More on AAUW’s Future Advocacy

Some of you have been in AAUW long enough to remember our old mission, which included the phrase “positive societal change”. This was wisely eliminated because it is too broad, but I think we need to remain committed to part of this phrase. We are committed to positive change. This means that we are not satisfied and will not be satisfied until women and girls achieve equity.

I recently re-discovered an article subtly comparing our present situation in the United States with the climate of Athens in 399 B. C., when Socrates was put to death. The author believes that for a long time, Athens was a society dedicated to positive change, looking for ways to improve towards an ideal. But after their loss to the Spartans in the Peloponessian War, the climate in Athens turned defensive, and they claimed superiority without the commitment to improvement. When Socrates criticized them, they decided he had to go. His most outstanding student, Plato, left Athens in disgust and studied elsewhere. But Plato returned later, and established an Academy to which he invited scholars from outside of Athens. Thus he made Athens into a center of learning once again, but a more inclusive one.

I then happened on another article which I had previously overlooked. The author put forward the thesis that we cannot have a just society without admitting that we need to change towards an ideal of fairness and equity. That ideal should be our vision.

Now as for AAUW: if we believe that there are forces in our society today that are pushing back against equity for women and girls, we have two options. We can try to get laws passed that will forbid these attacks on equity. As individuals, we might support candidates who will support equity, but as an organization we may not advocate for or against candidates. A second option, more difficult but potentially more fruitful, would be to try to restore the national commitment to positive change that many of us observed in the past. That means first and foremost that we promote the idea that equity for all is a key element of the American dream: in the phrase “with liberty and justice for all” it’s the justice part. Justice happens or doesn’t happen in all interactions of the individual with society, not just in in the courts. Second, people need to understand that equity for all does not exist at present, but that we could move in the direction of equity. For women, this would continue a direction including the rights of women to be financially independent, to vote, and to be paid for their work regardless of gender.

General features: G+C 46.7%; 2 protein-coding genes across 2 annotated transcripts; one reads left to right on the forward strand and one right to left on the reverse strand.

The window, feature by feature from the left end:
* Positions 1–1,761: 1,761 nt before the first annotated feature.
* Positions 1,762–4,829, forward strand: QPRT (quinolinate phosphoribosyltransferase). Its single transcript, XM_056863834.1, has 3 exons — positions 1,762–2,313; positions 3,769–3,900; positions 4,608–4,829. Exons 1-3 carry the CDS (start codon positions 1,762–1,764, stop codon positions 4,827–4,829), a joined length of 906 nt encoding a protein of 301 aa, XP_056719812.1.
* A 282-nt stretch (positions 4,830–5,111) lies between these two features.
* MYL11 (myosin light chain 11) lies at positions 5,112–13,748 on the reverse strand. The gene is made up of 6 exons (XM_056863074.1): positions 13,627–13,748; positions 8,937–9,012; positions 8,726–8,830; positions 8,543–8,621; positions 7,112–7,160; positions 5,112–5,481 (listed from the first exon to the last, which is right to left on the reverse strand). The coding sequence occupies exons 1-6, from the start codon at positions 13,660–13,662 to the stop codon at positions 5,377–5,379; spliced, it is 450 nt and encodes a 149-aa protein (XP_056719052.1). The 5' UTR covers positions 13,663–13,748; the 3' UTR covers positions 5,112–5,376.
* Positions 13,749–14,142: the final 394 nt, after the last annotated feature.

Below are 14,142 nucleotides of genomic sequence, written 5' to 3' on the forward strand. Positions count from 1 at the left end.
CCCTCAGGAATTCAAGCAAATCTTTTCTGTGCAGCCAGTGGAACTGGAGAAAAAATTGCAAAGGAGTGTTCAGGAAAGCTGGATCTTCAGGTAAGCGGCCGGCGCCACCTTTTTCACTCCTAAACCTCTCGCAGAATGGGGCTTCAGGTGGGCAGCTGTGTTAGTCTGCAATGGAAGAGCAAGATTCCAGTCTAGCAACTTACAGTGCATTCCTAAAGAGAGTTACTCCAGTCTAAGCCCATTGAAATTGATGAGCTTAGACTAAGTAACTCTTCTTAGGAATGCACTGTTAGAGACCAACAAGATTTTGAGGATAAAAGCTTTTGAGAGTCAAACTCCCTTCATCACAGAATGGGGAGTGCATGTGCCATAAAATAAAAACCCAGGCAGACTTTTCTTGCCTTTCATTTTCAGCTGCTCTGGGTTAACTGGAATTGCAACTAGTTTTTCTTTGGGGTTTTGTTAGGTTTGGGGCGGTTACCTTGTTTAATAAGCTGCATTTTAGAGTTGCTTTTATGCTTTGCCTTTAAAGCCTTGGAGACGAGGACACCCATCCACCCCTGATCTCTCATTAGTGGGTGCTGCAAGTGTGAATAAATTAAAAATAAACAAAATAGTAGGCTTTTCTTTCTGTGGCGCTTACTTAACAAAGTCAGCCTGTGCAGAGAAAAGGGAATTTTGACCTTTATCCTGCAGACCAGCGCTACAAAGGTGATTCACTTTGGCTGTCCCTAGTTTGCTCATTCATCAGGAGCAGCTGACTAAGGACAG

Needless to say, as public policy director I will continue to work for the first option. We must convince our sitting legislators that pay equity legislation is good for everyone, and that legislation against abortion is a blunt instrument that will hurt many people. More on that elsewhere. But also, I have come to believe that it is our mission to promote positive change in the hearts and minds of our neighbors. There is a movement for civil discourse whose models we might be able to use. The idea is to present to a group of people a problem in society along with a set of potential solutions. The problem should be one on which most people agree that change is needed: some examples were violence in the community and climate change. The solutions are proposed by the organizer, who also provides a list of advantages and disadvantages of each. Then the organizer serves as a neutral moderator. I have been advised that the moderator cannot display any bias towards any of the proposed solutions. This might be a little bit difficult for AAUW, but it is worth consideration. For example, recent research has revealed that poverty among the elderly is a real problem. We could put forth proposed solutions following some of Mary Gatta’s ideas. We could state that unintended pregnancy is a problem because of its costs to society, to the family and to the pregnant woman. We could develop moderators within our branches and within the state and offer their services to community organizations outside of AAUW.

Another model I have observed recently is a series of sessions conducted by the St. Johns Riverkeeper in communities that were affected by flooding following Hurricane Irma. There were presentations by local authorities and technical service providers, followed by ample opportunity for community members to share their observations and concerns. Afterward, audience members were provided with postcards on which they could write to government officials about their concerns. The key here was dealing with concrete impacts, not abstract principles.

I am sure you can think of many other societal problems that are in need of positive change, and I think that AAUW’s history and background as a moderate, deliberative organization would provide a good fit for this method. But I do recommend that we concentrate on issues of equity for women and girls, in order not to stretch ourselves too far. I have a large basket that is full to overflowing with letters from deserving organizations, and they are only the organizations to which we have contributed in the past, not to speak of all the emails! it is hard to deal with the many calls for involvement in societal change, but I feel that we will be more effective if we focus on just a few. Let equity for women and girls be one of them!

Author: Pat DeWitt

I am a retired institutional researcher, a musician and musicologist, and support AAUW as well as several environmental causes.

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